As ACKNOWLEDGED on quite a few ocassions COVID-19 has changed the DYNAMICS of INTERNATIONAL DIPLOMACY and a TANGIBLE illustration of that would be the SURGING NUMBER of ONLINE interactions as opposed to OFFLINE meetings.
For more on this reality I have our Foreign Ministry Correspondent Oh Jung-hee here in the studio.
SO LET'S BEGIN WITH SEOUL'S DIPLOMATIC EFFORTS AMID THE PANDEMIC.
I hear "K-QUARANTINE" has been the main item on the agenda?
That is right, Seoul would usually prioritize issues such as denuclearization talks with North Korea and its relations with surrounding countries and the U.S., but after the COVID-19 pandemic, Seoul has shifted its focus to promoting its "K-Quarantine" model.
Remember, South Korea was one of the first countries to be hit by COVID-19 -- it saw hundreds of new daily cases in late-February to March. But after bringing that figure down to dozens to a few and successfully flattening the curve, South Korea has been working to share its knowledge with other countries on how it achieved that, while stressing the values of transparency, openness and democracy.
How has that been done specifically?
The government has been holding online web seminars every one or two weeks, involving officials who work in the field and can explain things in detail.
The topic is different every time -- ranging from crisis management, testing and treatment, entry procedures, and what-not -- and anyone can watch it, no matter where they live, across the world. Knowledge sharing through official diplomatic channels has also continued. For example, because South Korea successfully held its general election in mid-April without seeing any spike in new cases, the government has shared its relevant know-how with the U.S. and Central American countries.
AND Seoul has CONTINOUSLY been SPEAKING against the SHUTTING of BORDERS and has INSTEAD been SUPPORTING SOLIDARITY among nations.
Do tell us more.
Right, thanks to the country's successful COVID-19 containment measures, President Moon Jae-in made a keynote speech at this year's World Health Assembly, for the first time as the sitting South Korean President.
And here, his message was that the global community must choose solidarity and cooperation over the pursuit of individual interests. Going in line with that, South Korea led the founding of three international support groups in total -- one each in the UN, WHO, and UNESCO. These to strengthen cooperation in health security while preventing discrimination and xenophobia.
And while encouraging international cooperation South Korea has also been sending medical equipment overseas.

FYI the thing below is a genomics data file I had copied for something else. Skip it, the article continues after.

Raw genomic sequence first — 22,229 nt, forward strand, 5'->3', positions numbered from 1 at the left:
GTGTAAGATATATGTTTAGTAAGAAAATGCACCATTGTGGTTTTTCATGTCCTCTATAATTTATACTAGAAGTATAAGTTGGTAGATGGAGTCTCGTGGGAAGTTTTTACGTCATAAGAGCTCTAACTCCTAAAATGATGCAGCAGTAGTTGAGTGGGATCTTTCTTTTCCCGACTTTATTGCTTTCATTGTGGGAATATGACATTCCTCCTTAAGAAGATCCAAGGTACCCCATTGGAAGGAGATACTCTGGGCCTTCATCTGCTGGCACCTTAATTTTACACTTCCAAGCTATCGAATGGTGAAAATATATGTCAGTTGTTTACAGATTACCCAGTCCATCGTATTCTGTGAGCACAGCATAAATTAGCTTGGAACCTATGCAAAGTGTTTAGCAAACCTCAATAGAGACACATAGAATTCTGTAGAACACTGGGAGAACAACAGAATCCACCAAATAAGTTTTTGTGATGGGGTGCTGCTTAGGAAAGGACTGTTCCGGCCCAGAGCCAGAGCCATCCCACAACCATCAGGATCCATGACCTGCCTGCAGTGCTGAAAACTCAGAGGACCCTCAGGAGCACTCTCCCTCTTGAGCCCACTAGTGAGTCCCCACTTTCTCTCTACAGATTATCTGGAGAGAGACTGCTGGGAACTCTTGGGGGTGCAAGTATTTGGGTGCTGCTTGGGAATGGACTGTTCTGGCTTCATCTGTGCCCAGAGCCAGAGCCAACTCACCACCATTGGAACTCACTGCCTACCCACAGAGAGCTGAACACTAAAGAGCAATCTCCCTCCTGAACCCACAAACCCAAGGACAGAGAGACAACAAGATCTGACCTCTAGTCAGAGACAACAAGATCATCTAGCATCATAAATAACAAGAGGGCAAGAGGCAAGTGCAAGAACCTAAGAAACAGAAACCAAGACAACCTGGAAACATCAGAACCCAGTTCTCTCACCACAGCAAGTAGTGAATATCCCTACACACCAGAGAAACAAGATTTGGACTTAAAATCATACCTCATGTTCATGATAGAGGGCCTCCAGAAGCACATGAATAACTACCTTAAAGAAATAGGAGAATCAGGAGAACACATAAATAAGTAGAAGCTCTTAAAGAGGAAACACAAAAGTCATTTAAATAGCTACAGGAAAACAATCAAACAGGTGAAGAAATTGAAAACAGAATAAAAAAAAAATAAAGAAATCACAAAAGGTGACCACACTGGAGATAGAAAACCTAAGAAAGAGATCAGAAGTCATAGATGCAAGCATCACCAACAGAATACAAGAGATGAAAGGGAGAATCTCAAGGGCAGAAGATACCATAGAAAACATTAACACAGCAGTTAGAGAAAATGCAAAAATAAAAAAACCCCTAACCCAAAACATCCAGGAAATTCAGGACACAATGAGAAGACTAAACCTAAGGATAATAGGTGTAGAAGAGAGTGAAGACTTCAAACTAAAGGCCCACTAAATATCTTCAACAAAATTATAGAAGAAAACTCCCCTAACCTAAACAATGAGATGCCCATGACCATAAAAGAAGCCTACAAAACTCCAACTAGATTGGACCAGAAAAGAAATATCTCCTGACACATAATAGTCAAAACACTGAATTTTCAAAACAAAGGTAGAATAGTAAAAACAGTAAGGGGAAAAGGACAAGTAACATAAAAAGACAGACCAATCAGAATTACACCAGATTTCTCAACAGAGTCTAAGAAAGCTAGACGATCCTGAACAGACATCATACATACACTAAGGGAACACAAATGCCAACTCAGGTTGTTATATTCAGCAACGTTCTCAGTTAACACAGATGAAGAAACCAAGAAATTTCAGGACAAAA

Well, exports of surgical masks had been restricted since March, because it was when the coronavirus pandemic had just started and there was a surge in domestic demand.
Up until two weeks ago, only 10 percent of surgical masks could be shipped overseas, and right now 30 percent of them are allowed for exports. The U.S. and Japan are the largest buyers. But the government did provide them on an emergency basis if deemed necessary -- 3 million masks were sent to China and 2 million to the U.S. 73 types of test kits are currently being exported to roughly 110 countries around the world, which has enabled COVID-19 testing for over 56 million people.
Amid the pandemic face-to-face diplomacy has been halted but Seoul is now cautiously looking to resume such interaction?
Right, earlier this month, Seoul's Deputy Minister for Political Affairs visited the United Arab Emirates to discuss setting up a fast-track entry system for business travelers from both countries.
Now, that was the first time a senior South Korean diplomat has gone abroad since COVID-19 became a global pandemic. Soon after, Seoul's top nuclear envoy flew over to Washington to discuss North Korea with his American counterpart. Of course, speaking online and through phones did not hinder diplomacy to a great extent and it was rather a good opportunity for the governments to prepare for the post-pandemic era. But, Seoul's foreign ministry says, just as essential economic exchanges have continued through exemptions on travel restrictions, Seoul is also looking to resume face-to-face diplomacy with other countries, of course with strict quarantine measures still in place.
All right from South Korea's quarantine model to new trends in diplomacy.
That was our Oh Jung-hee thank you for speaking with us Jung-hee.